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2023 Lenten Preaching Series 5: Ecological Education

We are now at the fifth week of Lent …

- How successful have you been in your Lenten sacrifices?

- Have you made your Easter confession yet?

- Have you been more prayerful, and generous in giving alms?

- Have you seen any progress in your spiritual growth?

As Lent rapidly departs us, this weekend we are reminded that there is still time … to prepare our hearts and minds and very selves for the feast of Easter … with Jesus, hope is not lost, hope is never lost!

The Old Testament reading today from Ezekiel 37 is a story that helps focus our attention on the mystery and majesty of YHWH who knows no death that cannot be infused with life. This day and these readings are reminders to celebrate that fact that the church is in the business of offering life amid what sometimes seems to be a death-dealing culture.

And that culture, both that of Ezekiel's 6th-century world and our own, has never better been characterized than in this astonishing and well-known passage. For we, like they, are dry bones, once marrow-filled skeletons, created by God, now picked clean by a culture intent on death for many rather than life for all.

The text is both historical and allegorical at the same time. It is assumed that Ezekiel went into a Babylonian exile with the first wave of deportees in 597 BCE, a group that was added to when Nebuchadnezzar ten years later destroyed what remained of Jerusalem in a furious rage, capturing and blinding the king, Zedekiah, and herding the last leaders of a shattered Judah eastward to the huge Babylonian capital.

So, when Ezekiel speaks of dry bones in a valley, he means precisely that — dead soldiers after a slaughter, empty lives after a crashing defeat. When YHWH drops him into this silent and terrifying valley of bones, obviously dead and gone, and asks him, "Can these bones live?" the certain answer must be: "Not a chance!"

Yet, Ezekiel does not answer in that way. He says instead, O YHWH God, you know, a delightfully ambiguous response that could mean God, it is your call, not mine.

God makes no appraisal of Ezekiel's reply, but instead in typical divine fashion calls the prophet to his work. Prophesy to the bones, and say to them, 'Thus says YHWH!'

The prophet is then admonished to proclaim an anatomy lesson to the bones, wherein YHWH will provide breath and sinews and flesh and skin such that the bones will leap to life again, until the valley is filled with a standing host, a vast multitude of living beings.

In short, Israel's exile to Babylon is far from the last work of YHWH; the dry bones of defeat and humiliation will become the healthy host of Israel once again. There will be a future and a hope for the scattered people; dry bones will indeed live again.

We hear that message of coming back to life again in the Gospel this week too. We know the familiar story of the death of Lazarus and the grief of his sisters Mary and Martha. I understand how Mary and Martha felt. They had called for Jesus. He was down near the Jordan where John had been baptizing, very close to Bethany and especially close if your dear friend is dying!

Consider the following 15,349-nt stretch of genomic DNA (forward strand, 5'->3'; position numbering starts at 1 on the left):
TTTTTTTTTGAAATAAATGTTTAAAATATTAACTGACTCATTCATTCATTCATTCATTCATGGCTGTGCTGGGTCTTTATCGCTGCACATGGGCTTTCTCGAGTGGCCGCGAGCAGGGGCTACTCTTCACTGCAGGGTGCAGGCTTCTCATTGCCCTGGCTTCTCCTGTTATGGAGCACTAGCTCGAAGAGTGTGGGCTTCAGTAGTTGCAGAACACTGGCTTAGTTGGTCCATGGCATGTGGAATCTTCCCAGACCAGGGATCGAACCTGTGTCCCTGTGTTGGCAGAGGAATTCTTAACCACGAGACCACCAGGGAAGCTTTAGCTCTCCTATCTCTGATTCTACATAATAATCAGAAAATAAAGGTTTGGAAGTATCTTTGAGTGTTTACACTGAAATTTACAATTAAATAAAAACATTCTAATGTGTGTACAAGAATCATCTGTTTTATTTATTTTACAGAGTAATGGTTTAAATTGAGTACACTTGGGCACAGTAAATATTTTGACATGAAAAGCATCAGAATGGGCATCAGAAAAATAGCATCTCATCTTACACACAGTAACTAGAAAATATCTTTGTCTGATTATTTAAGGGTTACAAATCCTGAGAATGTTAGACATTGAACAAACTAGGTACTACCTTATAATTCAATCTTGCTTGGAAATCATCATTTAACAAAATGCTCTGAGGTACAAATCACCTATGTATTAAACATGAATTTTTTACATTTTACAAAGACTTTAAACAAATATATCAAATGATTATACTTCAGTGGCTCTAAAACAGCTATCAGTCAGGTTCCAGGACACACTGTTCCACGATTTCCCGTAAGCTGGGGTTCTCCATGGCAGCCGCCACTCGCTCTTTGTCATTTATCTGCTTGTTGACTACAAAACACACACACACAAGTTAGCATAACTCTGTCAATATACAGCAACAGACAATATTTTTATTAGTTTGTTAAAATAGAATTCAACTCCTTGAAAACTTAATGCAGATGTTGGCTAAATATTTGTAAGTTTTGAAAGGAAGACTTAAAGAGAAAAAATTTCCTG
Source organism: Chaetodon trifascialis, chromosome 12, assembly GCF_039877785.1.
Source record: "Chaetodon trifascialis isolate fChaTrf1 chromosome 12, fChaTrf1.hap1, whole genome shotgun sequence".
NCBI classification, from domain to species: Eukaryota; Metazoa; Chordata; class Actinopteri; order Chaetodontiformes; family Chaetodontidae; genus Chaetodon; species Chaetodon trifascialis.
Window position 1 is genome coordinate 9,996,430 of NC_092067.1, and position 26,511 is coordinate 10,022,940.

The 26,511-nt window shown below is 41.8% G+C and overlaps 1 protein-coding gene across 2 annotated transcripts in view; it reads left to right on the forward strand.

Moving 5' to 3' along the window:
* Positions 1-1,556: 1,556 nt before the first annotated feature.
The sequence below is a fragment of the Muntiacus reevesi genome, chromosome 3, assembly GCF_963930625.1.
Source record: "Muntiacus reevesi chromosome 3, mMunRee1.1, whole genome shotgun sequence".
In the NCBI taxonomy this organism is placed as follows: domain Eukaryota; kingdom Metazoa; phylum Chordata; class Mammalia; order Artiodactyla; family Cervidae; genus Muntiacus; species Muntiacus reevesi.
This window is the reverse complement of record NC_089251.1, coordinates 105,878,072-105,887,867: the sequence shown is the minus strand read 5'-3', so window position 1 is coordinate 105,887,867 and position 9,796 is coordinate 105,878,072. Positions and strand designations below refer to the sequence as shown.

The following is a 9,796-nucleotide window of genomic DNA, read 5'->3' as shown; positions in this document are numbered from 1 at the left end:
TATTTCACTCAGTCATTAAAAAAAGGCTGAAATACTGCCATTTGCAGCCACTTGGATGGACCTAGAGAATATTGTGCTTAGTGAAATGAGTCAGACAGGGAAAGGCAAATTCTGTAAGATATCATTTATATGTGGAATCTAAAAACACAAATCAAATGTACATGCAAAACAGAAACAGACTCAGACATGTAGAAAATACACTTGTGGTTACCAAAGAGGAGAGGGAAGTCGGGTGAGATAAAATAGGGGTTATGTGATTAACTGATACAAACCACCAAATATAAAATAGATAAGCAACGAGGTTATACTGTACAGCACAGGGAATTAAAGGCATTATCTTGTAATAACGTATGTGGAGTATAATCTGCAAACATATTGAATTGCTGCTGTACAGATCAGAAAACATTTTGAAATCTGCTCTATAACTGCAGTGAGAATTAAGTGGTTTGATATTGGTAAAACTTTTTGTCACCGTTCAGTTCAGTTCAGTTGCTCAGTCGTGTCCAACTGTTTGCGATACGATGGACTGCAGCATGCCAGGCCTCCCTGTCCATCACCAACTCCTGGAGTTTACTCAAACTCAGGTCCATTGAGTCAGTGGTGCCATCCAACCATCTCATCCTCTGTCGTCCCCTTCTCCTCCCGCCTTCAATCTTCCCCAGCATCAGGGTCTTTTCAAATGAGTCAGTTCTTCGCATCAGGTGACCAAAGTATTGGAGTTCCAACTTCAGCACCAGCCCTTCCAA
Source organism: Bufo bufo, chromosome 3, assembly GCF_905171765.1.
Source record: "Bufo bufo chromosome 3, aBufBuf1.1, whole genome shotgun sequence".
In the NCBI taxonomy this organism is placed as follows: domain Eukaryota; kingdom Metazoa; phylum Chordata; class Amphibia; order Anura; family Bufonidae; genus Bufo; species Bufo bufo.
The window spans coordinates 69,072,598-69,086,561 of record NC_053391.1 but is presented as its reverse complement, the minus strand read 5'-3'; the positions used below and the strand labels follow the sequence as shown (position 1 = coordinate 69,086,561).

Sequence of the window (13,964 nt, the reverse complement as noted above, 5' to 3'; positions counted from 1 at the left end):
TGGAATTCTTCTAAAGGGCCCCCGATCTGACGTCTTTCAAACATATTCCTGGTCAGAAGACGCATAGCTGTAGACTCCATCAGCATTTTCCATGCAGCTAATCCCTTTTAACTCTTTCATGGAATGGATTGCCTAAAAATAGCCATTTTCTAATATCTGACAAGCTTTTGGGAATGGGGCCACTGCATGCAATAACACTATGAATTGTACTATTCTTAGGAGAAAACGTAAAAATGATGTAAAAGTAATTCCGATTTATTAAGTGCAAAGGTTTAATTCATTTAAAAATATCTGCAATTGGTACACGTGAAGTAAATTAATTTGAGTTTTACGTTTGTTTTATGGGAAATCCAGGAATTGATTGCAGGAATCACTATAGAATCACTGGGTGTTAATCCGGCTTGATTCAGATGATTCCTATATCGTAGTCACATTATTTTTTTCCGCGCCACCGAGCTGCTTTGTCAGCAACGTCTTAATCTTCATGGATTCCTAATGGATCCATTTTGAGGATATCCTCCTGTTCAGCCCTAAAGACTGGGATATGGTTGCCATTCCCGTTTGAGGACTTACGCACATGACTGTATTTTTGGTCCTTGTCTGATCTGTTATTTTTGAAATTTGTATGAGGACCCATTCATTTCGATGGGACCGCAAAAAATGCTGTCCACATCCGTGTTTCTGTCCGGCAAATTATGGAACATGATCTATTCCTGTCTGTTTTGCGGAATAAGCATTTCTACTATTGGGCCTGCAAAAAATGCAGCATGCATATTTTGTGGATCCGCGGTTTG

But Jesus, doesn’t seem too concerned. He sees a far bigger perspective than everyone else who is in a panic that Jesus hasn’t arrived. Then suddenly, all too suddenly it is too late … Lazarus is dead. It seems as if all human hope is now superfluous. It seems to be too late.

Jesus knows that Lazarus is dead. He tells his disciples this truth. Only then does he decide to go to nearby Bethany. He arrives on the fourth day. The day that is beyond all hope. All through Scripture the third day is the day that God acts. Jesus arrives on the hopeless day, the fourth.

We heard that Jesus bears the ire of Martha, if you had been here, my brother would not have died! Read in Jersey-ese, Where the hell were you?

… After which we hear Jesus himself weeps at his dead friends’ tomb … And then he calls forth life and liberation from the hopeless hole, on the hopeless day, amidst a hopeless crowd. He calls forth life amid certain confirmed, putrefied and stinking death. Jesus gives Lazarus new life and the people new hope.

We have all been there, no doubt, hopeless, anxious, worrying, concerned, even given up. In the dark of failed relationships, failed programs for happiness, failed dreams of beauty and no happy endings. In the entombed hopeless reality of life’s darkness, Jesus reaches out to us too, in a voice that calls our name to give us new life and a new hope.

Just like the dried bones, just like for Lazarus, just like for the challenges of our life, we can have new hope for our planet … all is not lost, all hope is not gone, but we need to act, we need to fall in love with our planet again!

In these days when so many studies show that the planet is disintegrating and being ruined right before our very eyes, we can still stand up, against all the odds, against the contrary voices, against false statistics, against all politics, armed with facts and information, and with hope … to develop a plan, a sustainable plan that will help future generations.

The first step of the plan must be to educate ourselves on the matter. As mature disciples we are challenged to be honest, open, and willing to admit that we do not know all that there is to know, and further to be humble enough to start to learn more, not only about the condition of the planet, but more importantly, on what we can do to help. The bulletin contains some resources for further reference.

This fifth Sunday of Lent reminds us that it’s not too late …

… to better our spiritual selves …

… to increase our prayer, almsgiving, and sacrifice …

… and to better educate ourselves on what we can do to better sustain our planet.

Let’s commit to do this not only for ourselves but for future generations too!



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